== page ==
Electromechanical cipher machine
- wanted item
The B-211 was an electromechanical cipher machine with built-in printer,
developed by Boris Hagelin at A.B. Cryptograph in Stockholm
(Sweden) around 1932.
It was a further development of the B-21,
especially for the French Army,
in which the lamp field had been replaced by a printer.
Unlike many symmetric cipher machine, such as the famous
the B-211 does not feature poly-alphabetic substitution by means of wired
electrical rotors, but a scrambling matrix of 25 keys (5 x 5), just
like its predecessor the B-21.
The design is clearly based on the B-21,
but the 25 light bulbs have been replaced by a printing mechanism.
The image on the right shows the B-211 without its protective cover .
The printer is located at the right, with its paper strip running from
left to right just above the keyboard.
Developed by Hagelin, the machine was built under license by
LM Ericsson in France.
The machine was developed in 1932 by Boris Hagelin in Sweden
in a relatively short period of time, in order to secure the
deal with the French Army. About 500 machines were built by
L.M. Ericsson in Colombes (Paris, France) and delivered to the
French Army prior to the outbreak of WWII .
The project became a success, not least because of the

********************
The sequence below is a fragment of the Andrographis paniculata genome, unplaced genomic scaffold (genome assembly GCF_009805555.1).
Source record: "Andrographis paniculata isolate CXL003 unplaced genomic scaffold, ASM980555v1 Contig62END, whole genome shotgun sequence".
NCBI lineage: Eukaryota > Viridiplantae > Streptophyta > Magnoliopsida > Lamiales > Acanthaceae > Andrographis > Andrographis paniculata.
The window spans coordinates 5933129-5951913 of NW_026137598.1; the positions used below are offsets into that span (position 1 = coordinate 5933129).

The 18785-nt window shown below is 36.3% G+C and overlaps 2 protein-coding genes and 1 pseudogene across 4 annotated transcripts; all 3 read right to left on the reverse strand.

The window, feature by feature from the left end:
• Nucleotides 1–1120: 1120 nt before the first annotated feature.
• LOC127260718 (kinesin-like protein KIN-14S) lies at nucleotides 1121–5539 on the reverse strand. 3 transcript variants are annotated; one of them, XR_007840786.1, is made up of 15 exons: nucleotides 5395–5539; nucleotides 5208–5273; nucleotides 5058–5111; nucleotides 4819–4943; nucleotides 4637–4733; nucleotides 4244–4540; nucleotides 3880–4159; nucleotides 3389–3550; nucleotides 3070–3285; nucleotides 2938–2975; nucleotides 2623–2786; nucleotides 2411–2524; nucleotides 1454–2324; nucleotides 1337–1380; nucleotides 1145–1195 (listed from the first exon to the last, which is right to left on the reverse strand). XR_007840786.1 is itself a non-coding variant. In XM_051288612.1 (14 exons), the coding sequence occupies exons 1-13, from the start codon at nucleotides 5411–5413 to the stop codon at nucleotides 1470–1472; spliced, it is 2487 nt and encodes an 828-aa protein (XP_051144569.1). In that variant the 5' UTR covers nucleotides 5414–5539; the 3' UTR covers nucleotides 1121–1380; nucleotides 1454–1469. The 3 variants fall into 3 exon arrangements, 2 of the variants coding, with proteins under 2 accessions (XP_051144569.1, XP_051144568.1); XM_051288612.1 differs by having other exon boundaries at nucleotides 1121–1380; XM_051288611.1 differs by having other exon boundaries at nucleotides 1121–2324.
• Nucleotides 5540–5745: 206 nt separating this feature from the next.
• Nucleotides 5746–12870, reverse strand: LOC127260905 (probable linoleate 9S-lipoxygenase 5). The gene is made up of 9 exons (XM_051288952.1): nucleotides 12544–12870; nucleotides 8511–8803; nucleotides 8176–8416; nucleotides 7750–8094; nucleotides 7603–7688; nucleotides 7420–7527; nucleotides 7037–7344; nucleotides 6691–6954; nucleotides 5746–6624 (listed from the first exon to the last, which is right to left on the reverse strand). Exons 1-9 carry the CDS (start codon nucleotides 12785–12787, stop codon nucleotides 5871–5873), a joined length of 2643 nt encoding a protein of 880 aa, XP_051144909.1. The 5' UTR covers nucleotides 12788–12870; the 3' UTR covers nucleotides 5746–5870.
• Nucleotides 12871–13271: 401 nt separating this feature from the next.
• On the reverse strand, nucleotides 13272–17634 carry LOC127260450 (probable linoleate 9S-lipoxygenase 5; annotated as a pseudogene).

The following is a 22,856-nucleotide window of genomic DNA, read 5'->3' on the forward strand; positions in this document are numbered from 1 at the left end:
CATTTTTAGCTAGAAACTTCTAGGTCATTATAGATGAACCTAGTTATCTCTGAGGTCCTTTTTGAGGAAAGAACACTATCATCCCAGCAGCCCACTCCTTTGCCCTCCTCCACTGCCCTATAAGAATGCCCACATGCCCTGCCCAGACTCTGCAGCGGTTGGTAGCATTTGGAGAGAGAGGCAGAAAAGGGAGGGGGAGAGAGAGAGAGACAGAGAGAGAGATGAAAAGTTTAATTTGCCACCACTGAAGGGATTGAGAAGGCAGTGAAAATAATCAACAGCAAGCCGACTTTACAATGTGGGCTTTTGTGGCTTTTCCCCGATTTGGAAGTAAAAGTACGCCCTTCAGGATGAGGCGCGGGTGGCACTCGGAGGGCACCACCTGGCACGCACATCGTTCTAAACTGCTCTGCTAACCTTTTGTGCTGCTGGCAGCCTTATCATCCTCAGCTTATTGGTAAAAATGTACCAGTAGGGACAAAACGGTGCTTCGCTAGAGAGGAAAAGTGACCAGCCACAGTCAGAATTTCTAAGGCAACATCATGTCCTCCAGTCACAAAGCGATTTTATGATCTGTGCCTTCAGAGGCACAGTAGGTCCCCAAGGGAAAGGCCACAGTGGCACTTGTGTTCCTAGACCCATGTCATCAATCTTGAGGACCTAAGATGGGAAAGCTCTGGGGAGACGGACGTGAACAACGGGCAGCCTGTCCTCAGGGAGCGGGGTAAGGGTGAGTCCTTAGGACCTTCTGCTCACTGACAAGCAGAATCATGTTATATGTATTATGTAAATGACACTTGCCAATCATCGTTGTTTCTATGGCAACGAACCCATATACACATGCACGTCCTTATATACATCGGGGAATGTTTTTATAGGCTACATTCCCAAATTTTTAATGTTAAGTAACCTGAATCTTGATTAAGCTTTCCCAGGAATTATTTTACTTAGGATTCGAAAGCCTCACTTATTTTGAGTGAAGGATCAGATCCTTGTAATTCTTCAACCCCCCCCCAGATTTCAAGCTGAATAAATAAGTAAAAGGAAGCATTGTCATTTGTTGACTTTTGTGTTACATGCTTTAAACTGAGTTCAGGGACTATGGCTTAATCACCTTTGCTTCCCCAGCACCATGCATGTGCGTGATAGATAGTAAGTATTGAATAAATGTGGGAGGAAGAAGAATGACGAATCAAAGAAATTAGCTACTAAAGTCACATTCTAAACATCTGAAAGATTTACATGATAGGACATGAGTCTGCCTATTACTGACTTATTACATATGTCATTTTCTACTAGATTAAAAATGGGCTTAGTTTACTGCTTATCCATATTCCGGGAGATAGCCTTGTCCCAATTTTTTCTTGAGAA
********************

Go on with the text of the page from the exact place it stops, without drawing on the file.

(financial) support of Hagelin's father who lived in Paris at
the time. He even managed to transfer
the profits to Sweden in time.
The French Army was very happy with the machine.
When the war was over, they ordered another 100 units,
marking the beginning of a long relationship with Hagelin.
Eventually, Hagelin would develop a series of power-less
portable cipher machines, starting with the very small
The image below provides a quick overview of the B-211.
At the front is a seemingly normal typewriter keyboard with
29 keys, but note that there are only 25 letter-keys instead
of the usual 26 (A-Z). The reason for this is that the 5 x 5
matrix used here, supports only 25 letters. The letter 'W'
is omitted, as it can be replaced by 'VV' (pressing the letter
mechanism is located at the left and is identical to that of
the B-21. It has two commutators at
the rear that allow switching between cipher and decipher mode.
The 4 cipher wheels are early examples of Hagelin's famous
pin-wheels. They can be set by releasing the cipher mechanism
with a knob at the left side. The wheels may then be rotated
The space at the right is taken by the printing mechanism of
which the print head protrudes the front panel, just above the
keyboard. The case of the B-211 is somewhat deeper than that
of the B-21, in order to accomodate the motor that drives the
printer. This motor is missing
from the machine shown here.
The design of the B-211 and its predecessor the B-21,
is based on an earlier patient by Arvid Gerhard Damm,
modified by Boris Hagelin in 1925. It is based on